Stories Of Almost Everyone

Eduardo Galeano

Published: 2 September 2010
Paperback, B Format
129x198mm, 400 pages
ISBN: 9781846272202

Translated by Mark Fried


In Mirrors, Galeano smashes aside the narrative of conventional history and arranges the shards into a new pattern, to reveal the past in radically altered form. From the Garden of Eden to twenty-first-century cityscapes, we glimpse fragments in the lives of those who have been overlooked by traditional histories: the artists, the servants, the gods and the visionaries, the black slaves who built the White House, and the women who were bartered for dynastic ends

About the author

Image of Eduardo Galeano

Eduardo Galeano's works, which have been translated into 28 languages, include Memory of Fire; Soccer in Sun and Shadow; Days and Nights of Love and War; The Book of Embraces; Open Veins; and Voices of Time. Born in Montevideo, he fled in 1973 after the military coup's leaders imprisoned him, and lived in exile first in Argentina until death threats there forced him onward to Spain, until returning to Uruguay in 1985 upon the collapse of the military dictatorship. He has lived there since, active in journalism, television and politics. He was awarded the first Lannan Prize for Cultural Freedom. More about the author


‘[In Mirrors] Galeano widens his scope to nothing less than an alternative history of humankind, achieving this monumental task with rare grace, wit and passion for truth ... With a storyteller's flourish, he invites us to look past official history and into our own real nature and past ... Galeano's skill as a writer and his fine sense of historical irony make this both an easy-to-read, funny and profound book’ Marc Lambert



‘A constantly dazzling and occasionally witty text that will open eyes and drop jaws’ Brian Donaldson

‘A storyteller's view of our past that has captivated its original Spanish-speaking audience’ Sue Baker

‘An endlessly fascinating book, a mirrored cabinet of curiosities in which every item reflects every other’ Iain Finlayson

‘Brightly coloured commonplace book of a kind that was once popular in our culture but has now almost disappeared ... The beauty of Galeano's book lies not just in the eclectic choice of stories he tells, but more especially in his elegant, pared-down prose, sensitively translated by Mark Fried, with never an unnecessary word, nor one out of place ... Galeano's book is pure delight - a cornucopia of wonderful stories. It should be by everyone's bedside - and in every Christmas stocking’ Richard Gott

‘Combining vast knowledge with irresistible story-telling skills (reminds you of Gabriel Garcia Marquez), Galeano's world history is spun out in little cameos that make a mosaic of ordinary lives lived on our "sorry, sparkling planet" ... Galeano exposes the cunning of history and its half-truths; he merely states what he sees or chooses to see that many of us otherwise overlook. And that is "as true as truth's simplicity"’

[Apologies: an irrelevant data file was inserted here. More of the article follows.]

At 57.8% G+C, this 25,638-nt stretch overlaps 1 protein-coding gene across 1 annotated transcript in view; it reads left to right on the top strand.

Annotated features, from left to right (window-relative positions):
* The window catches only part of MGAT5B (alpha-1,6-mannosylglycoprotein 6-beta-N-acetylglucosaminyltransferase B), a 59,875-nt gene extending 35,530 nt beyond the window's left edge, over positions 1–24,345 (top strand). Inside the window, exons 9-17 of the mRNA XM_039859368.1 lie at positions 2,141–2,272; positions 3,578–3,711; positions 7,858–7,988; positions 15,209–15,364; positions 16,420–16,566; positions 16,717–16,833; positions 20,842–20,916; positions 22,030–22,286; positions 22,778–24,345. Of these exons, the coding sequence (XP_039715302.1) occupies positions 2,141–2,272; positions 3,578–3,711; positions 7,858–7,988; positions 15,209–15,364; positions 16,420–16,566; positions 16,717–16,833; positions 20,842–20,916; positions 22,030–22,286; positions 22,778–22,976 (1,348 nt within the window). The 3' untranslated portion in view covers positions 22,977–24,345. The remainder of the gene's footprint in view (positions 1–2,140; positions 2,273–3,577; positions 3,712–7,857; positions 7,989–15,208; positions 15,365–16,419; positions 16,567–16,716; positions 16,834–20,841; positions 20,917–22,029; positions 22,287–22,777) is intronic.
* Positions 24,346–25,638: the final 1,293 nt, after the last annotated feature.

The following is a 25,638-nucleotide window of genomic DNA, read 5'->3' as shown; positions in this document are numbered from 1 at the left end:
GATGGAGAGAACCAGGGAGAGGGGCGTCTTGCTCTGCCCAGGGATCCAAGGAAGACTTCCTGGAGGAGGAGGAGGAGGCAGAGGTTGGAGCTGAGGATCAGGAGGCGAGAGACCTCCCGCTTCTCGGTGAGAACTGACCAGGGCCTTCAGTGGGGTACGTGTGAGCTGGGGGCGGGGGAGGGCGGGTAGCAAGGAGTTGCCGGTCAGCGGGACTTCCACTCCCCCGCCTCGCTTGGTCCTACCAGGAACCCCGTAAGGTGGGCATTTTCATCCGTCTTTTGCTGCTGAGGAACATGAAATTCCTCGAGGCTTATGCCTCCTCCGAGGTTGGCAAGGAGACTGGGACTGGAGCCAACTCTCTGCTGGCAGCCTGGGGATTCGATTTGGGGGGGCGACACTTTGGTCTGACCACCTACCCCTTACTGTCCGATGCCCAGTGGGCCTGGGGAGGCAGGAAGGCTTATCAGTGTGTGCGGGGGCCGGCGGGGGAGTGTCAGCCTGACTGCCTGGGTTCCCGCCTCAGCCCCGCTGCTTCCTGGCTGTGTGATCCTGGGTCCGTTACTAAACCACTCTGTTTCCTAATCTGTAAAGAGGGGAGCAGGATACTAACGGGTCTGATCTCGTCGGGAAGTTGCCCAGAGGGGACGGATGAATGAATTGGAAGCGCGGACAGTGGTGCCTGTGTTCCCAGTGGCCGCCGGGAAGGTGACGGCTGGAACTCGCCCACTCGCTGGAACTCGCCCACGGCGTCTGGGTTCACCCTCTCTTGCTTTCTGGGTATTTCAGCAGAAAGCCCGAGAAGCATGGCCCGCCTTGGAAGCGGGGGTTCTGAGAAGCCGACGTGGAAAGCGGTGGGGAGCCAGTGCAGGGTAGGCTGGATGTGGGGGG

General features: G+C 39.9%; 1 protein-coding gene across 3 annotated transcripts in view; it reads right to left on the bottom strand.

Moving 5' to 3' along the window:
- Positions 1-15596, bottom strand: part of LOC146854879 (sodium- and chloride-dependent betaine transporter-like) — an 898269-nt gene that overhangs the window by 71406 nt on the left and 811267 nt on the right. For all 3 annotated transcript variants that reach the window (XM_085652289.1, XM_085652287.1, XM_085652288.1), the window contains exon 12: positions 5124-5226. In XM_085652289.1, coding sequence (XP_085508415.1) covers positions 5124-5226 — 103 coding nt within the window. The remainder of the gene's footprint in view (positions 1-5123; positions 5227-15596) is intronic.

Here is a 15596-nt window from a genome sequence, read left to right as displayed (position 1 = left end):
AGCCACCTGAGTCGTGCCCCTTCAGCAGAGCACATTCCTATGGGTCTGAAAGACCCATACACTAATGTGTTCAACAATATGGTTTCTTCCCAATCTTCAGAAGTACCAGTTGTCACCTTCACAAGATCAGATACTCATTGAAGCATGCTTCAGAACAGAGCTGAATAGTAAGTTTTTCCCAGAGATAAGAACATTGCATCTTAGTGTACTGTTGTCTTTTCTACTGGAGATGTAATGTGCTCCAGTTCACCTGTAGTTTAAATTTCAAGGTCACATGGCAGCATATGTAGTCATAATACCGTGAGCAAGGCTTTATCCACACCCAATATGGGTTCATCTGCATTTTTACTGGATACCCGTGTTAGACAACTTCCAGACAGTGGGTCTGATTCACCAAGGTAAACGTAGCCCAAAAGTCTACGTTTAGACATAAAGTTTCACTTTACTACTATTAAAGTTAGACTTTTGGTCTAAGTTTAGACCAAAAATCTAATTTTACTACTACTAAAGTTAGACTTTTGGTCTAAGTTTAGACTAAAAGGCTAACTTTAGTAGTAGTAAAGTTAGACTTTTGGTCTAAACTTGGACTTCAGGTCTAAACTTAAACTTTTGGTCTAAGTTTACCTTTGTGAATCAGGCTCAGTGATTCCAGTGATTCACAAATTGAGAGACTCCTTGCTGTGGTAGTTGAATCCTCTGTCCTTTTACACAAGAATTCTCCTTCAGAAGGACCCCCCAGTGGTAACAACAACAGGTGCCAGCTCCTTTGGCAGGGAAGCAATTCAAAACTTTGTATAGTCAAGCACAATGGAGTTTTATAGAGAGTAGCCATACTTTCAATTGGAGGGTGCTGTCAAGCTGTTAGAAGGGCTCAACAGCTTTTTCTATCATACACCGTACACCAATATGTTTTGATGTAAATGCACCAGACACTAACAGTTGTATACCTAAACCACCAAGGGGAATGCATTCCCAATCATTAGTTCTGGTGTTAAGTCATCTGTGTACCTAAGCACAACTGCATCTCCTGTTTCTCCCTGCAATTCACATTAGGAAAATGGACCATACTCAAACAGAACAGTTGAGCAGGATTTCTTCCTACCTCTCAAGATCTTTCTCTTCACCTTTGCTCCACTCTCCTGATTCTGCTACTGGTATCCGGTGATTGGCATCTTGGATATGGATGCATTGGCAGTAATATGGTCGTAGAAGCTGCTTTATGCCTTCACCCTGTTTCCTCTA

‘Composed of miscellaneous stories about landmark historical events told by people whom the history books have forgotten, this is a book that is bound to grow in stature. It is frequently recommended by customers to us’ Edinburgh Bookshop

‘Galeano charts the rise and fall of civilisations with compassion and wry humour ... [He is] an enchanting interpreter of history and its resonances, and a poetic voice of political dissent’ Siobhan Murphy

‘Galeano shares with George Orwell the very best of traits: an intellectual honesty and a belief in human values, not to mention a clear writing style. That is why Eduardo Galeano matters’ Andreas Campomar

‘Galeano's stories are sharp, witty and spare. I've never read a book with so many huge ideas written into such tiny capsules’ David Dawkins, Pages Bookshop in Hackney

‘Galeano's voice lends Mirrors its coherence, transforms the book into a patchwork of particular feats and foibles picked from our long and common history’ Alberto Manguel

‘In his most ambitious work since Memory of Fire Uruguayan author Eduardo Galeano retells the history of the world from the point of view of the powerless, the voiceless and the dispossessed. As in Memory of Fire, he presents his story as a series of short vignettes, one longer than a page and most a good deal shorter; their cumulative effect is shattering’

‘It is no criticism - rather the reverse - to say of Galeano's book that it defies categorisation ... In earlier age, the author might have cast this history as a great epic poem. It has that feel’ Christian Tyler

‘Mesmerising, passionate and dazzlingly original. Highly recommended’ David Wood

‘Remarkable condensed history of the world from the Iron Age to the Information Age’ Caroline Sanderson

‘There is a mysterious power in Galeano's storytelling. He uses his craft to invade the privacy of the reader's mind, to persuade him or her to read and to continue reading to the very end, to surrender to the charm of his writing and the power of his idealism’ Isabel Allende

‘To publish Eduardo Galeano is to publish the enemy: the enemy of lies, indifference, above all of forgetfulness. His tenderness is devastating, his truthfulness furious’ John Berger

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